place where they should be disposed of in a manner so as not at any time to become a nuisance,-the manner to be at all times subject to the sanitary regulations and control of the supervisors, and the removal to be made in every instance immediately upon receiving notice of the existence of the dead animals. , In consideration of the removal, the city and county agreed that Wetzler should have the exclusive right of removing all the dead animals for the period designated; such exclusive privilege to be secured by a proper ordinance requiring notice to be given to him in every case of the death and Wetzler, on his part, agreed to keep an office or place of the of business in some central location, where notices might be given of the existence of any dead animal. If the contractor should fail or neglect toperform the terms of the contract, its privileges were to be forfeited, and he was to pay to the city five hundred dollars ($500) as liquidated damages. The supervisors pas(led the necessary ordinance to give effect to the contract; and it was ratified and confirmed by a special act of the legislature. Statutes of 1875-76, p. 866. By various mesne assignments, the contract was transferred to the complainant. In 1882, before the expiration of the 20 years, it was re, newed and extended for another similar period, and in December of that year, and also in November, 1884, resolutions were adopted by the supervisors giving full effect to the renewed contract, and requiring of the contractor a bond, with sureties, in the sum of one thousand dollars, ($1,000,) for the faithful performance of all its stipulations. Among the provisions ofthe resolutions was one making it the duty of the keeper of the public 'pound to notifY the plaintiff or his assigns to remove the animals destroyed by him, and of all health and police officers to give notJCe of the: death of animals which were to be removed. The bill alleges that the plaintiff accepted the resolutions adopted, executed the bond required. and entered upon the performance of the duties under the contract, and that he and his assignors have expended twenty-five thousand dollars ($25,000) in buying lands, erecting buildings, and in purchasing horses, wagons, carts, and necessary machinery, for carrying out the and have fully performed all its conditions. The carcasses of the animals were utilized by the plaintiff in many ways. Leather was made from the hides, and various articles from the bones, fat, and flesh; and it is alleged that in the prosecution of the business and peculiar kinds of machinery are required, and employes expressly trained for it. Notwithstanding the contract thus made, and the interest in it held by the plaintiff, the bill alleges that, on the seventh of February of the present year, a resolution was passed by the board of supervisors, directing its clerk to advertise for proposals from parties desirous of obtaining, for, a period of two years, the carcasses of dogs and other animals killed by the pound-keeper, pursuant to the order of the board, and repealing "all orders or resolutions, ,or parts of orders or resolutions, providing for the disposal of the carcasses of dead animals, and in conflict with the provisions of this pursuant to the res-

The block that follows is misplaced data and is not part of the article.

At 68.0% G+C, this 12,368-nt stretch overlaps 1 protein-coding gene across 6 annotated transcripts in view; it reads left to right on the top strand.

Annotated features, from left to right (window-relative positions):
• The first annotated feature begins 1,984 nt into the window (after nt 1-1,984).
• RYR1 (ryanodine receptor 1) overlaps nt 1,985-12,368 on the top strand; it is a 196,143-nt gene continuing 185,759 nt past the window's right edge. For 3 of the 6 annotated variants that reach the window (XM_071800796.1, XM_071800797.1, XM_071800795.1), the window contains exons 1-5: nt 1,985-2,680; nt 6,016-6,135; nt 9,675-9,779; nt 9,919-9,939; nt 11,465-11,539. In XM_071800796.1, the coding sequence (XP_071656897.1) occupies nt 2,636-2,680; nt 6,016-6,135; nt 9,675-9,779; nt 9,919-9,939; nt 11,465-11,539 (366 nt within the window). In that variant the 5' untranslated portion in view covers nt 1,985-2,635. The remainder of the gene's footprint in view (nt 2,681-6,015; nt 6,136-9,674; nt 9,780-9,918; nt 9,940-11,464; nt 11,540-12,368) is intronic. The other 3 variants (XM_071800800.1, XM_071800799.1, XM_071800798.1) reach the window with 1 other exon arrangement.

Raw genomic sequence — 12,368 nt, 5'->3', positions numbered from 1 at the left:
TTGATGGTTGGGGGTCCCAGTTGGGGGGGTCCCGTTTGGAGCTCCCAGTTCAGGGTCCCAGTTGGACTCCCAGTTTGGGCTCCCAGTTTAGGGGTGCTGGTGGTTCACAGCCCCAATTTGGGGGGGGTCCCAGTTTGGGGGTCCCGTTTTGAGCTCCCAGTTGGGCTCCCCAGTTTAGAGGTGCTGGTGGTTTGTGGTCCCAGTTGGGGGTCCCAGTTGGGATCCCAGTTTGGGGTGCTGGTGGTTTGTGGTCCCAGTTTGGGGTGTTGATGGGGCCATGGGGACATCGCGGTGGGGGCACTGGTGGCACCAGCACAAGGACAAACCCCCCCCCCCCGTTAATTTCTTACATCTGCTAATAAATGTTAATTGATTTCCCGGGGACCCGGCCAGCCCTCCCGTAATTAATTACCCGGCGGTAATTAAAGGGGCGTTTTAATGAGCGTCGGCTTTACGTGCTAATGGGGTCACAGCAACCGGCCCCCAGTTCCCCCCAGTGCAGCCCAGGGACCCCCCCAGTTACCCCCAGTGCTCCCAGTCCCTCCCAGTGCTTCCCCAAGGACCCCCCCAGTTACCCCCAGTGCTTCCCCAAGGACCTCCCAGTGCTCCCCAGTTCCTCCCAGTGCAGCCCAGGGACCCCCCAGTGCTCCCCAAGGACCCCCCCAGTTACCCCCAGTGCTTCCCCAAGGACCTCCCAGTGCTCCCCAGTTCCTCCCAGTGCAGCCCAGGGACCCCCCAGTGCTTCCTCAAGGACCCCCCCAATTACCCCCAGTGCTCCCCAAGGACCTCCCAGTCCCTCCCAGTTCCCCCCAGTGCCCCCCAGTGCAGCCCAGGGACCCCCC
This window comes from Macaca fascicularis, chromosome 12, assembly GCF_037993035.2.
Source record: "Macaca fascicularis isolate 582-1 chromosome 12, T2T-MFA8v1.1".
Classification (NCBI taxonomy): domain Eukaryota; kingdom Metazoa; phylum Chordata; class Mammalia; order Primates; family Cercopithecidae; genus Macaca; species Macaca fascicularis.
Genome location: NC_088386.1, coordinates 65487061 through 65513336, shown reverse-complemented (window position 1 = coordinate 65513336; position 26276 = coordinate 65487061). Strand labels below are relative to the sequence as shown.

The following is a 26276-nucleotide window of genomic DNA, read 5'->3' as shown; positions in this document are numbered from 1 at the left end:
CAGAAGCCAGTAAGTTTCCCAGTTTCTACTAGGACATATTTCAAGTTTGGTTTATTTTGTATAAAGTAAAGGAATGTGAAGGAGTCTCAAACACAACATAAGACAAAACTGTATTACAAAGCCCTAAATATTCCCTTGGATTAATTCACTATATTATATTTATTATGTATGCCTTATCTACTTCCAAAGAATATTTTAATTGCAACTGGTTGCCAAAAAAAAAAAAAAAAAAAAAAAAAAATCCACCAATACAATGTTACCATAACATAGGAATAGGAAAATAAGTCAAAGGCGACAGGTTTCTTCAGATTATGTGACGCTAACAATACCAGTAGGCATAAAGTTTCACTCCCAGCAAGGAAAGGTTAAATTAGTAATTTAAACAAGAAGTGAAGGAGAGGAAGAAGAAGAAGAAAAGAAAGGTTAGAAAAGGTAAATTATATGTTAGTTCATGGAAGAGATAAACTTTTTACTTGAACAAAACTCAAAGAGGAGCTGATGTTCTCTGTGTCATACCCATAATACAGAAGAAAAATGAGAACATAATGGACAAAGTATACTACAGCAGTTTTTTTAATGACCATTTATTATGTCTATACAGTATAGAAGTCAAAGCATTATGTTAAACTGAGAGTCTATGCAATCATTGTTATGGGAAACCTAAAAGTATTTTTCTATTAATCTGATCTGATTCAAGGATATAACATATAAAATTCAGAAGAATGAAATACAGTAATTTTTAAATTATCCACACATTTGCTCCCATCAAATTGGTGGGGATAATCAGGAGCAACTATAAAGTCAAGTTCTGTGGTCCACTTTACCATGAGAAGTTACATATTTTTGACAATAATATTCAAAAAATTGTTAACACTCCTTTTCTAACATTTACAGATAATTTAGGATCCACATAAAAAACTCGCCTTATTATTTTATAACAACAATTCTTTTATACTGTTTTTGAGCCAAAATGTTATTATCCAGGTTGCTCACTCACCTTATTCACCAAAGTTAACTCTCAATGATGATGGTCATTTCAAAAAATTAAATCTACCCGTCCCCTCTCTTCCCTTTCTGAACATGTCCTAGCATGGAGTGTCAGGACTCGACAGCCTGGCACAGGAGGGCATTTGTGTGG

olution, the supervisors caused an advertisement to be made "for proposals for purchase of the carcasses of dogs and other animals killed by the pound-keeper;" and the bill alleges that, unless restrained, the board will carry out the action indicated by the resolution and advertisement, and will accept some of the proposals made, and award to the highest bidder the exclusive privilege for the period of two years, of obtaining and removing all the carcasses of animals thus killed; that the board has the physical powerar.d instrumentalities to carry out its action; that the plaintiff will thereby be deprived of such carcasses for that period, and be subjected to great and irreparable injury; and that such action will impair the obligation of his contract, and deprive him of his property without due process of law, contrary to the constitution of the United States. The plaintiff therefore prays that the board of supervisors may be enjoined from carrying out its intended action, and from passing any resolution, order, or ordinance depriving him, or attempting to deprive him, or his assigns, of the privilege of removing the dead animals mentioned, during the period designated in his contract. The bill also alleges that, since the first of January, 1857, the board of supervisors has authorized the pound-keeper, Jacob Lindo, to disregard, and in pursuance of such authority he has disregarded, the contract of the plaintiff with the city, giving him the exclusive privilege of having and removing the carcasses of dogs and other animals destroyed by the pound-keeper, and has refused to deliver the same or any part of them to him; but on the contrary, has delivered a large number, namely, about 400 dogs, to the defendant William P. Lambert, one of the supervisors, who has received them and converted them to his own use. The plaintiff therefore prays that the city pound-keeper may be enjoined from delivering, or causing to be delivered, to any other person than the plaintiff or his assigns, such carcasses, during the period the contract has to run. Langhorne & Miller, for plaintiff. M. p. Hassett, for defendants. FIELD, Circuit Justice, (after stating as above.) There is no doubt that the contract between the plaintiffand the city and county of San Francisco is one within the competency of the municipality to make. It is within the power of all such bodies to provide for the health of their inhabitants by causing the removal from their limits of all dead animals not slain for human food, which otherwise would soon decay, and, by corrupting the air, engender disease. And provisions for such removal may be made by contract, as well as the performance of any tither duty touching the health and comfort of the city; its authorities always preserving such control over the matter as to secure an observance of proper sanitary regulations. In addition to this general power, the constitution of the state of California which was in force when the contract with the plaintiff was renewed, declares that "any county, city, or township :may make and enforce within its limits all such local police, sanitary, and othel' regulations as are not in conflict with general laws." Article